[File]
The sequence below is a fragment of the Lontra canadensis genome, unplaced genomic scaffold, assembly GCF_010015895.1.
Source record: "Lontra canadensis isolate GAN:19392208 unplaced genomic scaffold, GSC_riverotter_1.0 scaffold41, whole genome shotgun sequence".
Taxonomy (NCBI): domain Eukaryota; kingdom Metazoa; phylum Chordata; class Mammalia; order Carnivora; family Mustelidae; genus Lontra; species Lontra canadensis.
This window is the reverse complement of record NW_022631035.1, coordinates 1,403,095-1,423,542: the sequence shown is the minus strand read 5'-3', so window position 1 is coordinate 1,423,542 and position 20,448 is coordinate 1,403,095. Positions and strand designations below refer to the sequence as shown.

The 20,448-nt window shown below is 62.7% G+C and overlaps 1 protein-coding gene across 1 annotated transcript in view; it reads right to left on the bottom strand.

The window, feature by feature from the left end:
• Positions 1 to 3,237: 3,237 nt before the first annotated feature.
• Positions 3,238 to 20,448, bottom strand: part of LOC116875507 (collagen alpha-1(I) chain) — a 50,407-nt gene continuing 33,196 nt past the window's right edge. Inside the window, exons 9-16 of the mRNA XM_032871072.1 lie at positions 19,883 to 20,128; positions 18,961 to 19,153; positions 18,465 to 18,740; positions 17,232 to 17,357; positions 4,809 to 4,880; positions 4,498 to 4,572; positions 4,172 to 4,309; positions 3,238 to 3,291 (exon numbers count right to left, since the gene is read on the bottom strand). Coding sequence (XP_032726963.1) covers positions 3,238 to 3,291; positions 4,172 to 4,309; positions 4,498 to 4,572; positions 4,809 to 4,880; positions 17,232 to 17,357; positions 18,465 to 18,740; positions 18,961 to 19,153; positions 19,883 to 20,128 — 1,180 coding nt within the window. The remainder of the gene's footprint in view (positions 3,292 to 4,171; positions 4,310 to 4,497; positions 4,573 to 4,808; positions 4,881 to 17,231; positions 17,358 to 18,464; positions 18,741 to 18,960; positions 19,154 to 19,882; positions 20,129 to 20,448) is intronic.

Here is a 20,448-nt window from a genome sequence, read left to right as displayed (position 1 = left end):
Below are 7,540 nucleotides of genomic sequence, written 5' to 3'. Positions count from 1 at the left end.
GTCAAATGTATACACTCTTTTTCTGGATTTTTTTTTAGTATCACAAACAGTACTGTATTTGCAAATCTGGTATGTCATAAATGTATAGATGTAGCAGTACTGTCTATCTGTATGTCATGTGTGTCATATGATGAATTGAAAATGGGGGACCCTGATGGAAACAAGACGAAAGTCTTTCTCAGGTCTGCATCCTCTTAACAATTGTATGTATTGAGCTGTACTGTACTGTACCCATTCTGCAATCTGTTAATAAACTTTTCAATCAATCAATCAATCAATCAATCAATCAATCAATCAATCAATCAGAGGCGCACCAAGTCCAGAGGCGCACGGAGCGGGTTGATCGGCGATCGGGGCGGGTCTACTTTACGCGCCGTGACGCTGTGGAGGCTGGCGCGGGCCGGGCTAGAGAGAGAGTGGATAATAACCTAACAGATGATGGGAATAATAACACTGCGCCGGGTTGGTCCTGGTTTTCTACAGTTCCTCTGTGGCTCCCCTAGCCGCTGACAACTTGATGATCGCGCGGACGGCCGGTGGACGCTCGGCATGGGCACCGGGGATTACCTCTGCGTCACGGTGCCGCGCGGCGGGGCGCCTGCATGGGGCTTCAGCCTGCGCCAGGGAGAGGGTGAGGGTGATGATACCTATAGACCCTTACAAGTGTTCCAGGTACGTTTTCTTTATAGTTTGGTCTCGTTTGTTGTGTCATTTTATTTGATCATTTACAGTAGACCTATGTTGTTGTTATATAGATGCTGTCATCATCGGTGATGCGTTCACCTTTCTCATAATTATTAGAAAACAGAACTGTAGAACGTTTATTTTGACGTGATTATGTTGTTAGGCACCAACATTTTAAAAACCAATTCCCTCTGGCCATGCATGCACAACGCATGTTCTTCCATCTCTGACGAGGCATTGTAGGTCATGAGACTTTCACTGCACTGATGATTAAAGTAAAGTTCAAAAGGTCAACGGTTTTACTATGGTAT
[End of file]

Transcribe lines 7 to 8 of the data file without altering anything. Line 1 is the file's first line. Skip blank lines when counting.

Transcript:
• Positions 1 to 3,237: 3,237 nt before the first annotated feature.
• Positions 3,238 to 20,448, bottom strand: part of LOC116875507 (collagen alpha-1(I) chain) — a 50,407-nt gene continuing 33,196 nt past the window's right edge. Inside the window, exons 9-16 of the mRNA XM_032871072.1 lie at positions 19,883 to 20,128; positions 18,961 to 19,153; positions 18,465 to 18,740; positions 17,232 to 17,357; positions 4,809 to 4,880; positions 4,498 to 4,572; positions 4,172 to 4,309; positions 3,238 to 3,291 (exon numbers count right to left, since the gene is read on the bottom strand). Coding sequence (XP_032726963.1) covers positions 3,238 to 3,291; positions 4,172 to 4,309; positions 4,498 to 4,572; positions 4,809 to 4,880; positions 17,232 to 17,357; positions 18,465 to 18,740; positions 18,961 to 19,153; positions 19,883 to 20,128 — 1,180 coding nt within the window. The remainder of the gene's footprint in view (positions 3,292 to 4,171; positions 4,310 to 4,497; positions 4,573 to 4,808; positions 4,881 to 17,231; positions 17,358 to 18,464; positions 18,741 to 18,960; positions 19,154 to 19,882; positions 20,129 to 20,448) is intronic.